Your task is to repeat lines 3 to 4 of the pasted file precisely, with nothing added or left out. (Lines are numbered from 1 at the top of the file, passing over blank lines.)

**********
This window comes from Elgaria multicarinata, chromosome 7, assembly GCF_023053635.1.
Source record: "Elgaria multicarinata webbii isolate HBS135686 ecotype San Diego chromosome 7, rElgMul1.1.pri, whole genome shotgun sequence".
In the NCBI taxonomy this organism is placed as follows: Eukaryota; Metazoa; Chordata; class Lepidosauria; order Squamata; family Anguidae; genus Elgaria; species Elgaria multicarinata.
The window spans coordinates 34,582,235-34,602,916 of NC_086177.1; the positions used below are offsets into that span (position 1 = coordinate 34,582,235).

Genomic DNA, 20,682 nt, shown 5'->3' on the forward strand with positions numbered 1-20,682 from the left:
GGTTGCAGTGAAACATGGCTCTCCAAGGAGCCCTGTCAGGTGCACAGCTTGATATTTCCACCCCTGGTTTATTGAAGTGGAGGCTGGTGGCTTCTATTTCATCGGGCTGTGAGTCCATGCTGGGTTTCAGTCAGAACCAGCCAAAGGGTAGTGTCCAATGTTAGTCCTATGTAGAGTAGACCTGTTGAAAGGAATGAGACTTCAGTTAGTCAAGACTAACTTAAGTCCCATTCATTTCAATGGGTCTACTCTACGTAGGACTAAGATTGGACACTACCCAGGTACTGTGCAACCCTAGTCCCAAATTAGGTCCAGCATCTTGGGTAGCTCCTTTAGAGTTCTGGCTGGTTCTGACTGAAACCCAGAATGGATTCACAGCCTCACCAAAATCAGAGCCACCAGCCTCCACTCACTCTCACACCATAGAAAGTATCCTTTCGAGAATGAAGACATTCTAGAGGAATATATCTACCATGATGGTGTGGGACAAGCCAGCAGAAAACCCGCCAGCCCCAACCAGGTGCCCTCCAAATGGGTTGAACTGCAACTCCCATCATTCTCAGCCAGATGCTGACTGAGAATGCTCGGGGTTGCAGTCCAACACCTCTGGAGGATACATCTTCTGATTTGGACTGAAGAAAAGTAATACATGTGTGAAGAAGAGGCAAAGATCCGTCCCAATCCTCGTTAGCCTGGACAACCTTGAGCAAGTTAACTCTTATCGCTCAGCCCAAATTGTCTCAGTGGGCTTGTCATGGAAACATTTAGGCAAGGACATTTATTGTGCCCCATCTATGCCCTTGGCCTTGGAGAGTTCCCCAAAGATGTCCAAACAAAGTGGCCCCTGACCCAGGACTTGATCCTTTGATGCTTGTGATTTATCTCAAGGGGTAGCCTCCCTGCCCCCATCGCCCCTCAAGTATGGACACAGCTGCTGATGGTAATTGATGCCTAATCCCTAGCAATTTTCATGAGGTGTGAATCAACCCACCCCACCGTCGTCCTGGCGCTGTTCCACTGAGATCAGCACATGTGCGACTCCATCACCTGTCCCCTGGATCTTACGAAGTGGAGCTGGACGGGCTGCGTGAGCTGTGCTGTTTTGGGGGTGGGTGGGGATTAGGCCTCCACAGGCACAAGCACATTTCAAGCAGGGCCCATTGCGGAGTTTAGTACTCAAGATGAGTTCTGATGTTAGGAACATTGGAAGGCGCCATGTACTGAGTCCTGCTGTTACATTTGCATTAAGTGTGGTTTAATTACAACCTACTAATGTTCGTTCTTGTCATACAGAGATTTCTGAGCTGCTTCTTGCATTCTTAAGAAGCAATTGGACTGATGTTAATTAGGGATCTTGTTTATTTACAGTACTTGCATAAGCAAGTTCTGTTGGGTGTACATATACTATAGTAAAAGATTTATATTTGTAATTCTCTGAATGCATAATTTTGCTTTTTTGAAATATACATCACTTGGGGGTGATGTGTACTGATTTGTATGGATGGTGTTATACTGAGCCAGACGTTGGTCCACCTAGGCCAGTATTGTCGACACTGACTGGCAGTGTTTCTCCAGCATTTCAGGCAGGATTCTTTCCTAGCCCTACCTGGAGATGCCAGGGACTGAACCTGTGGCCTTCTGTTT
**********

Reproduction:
In the NCBI taxonomy this organism is placed as follows: Eukaryota; Metazoa; Chordata; class Lepidosauria; order Squamata; family Anguidae; genus Elgaria; species Elgaria multicarinata.
The window spans coordinates 34,582,235-34,602,916 of NC_086177.1; the positions used below are offsets into that span (position 1 = coordinate 34,582,235).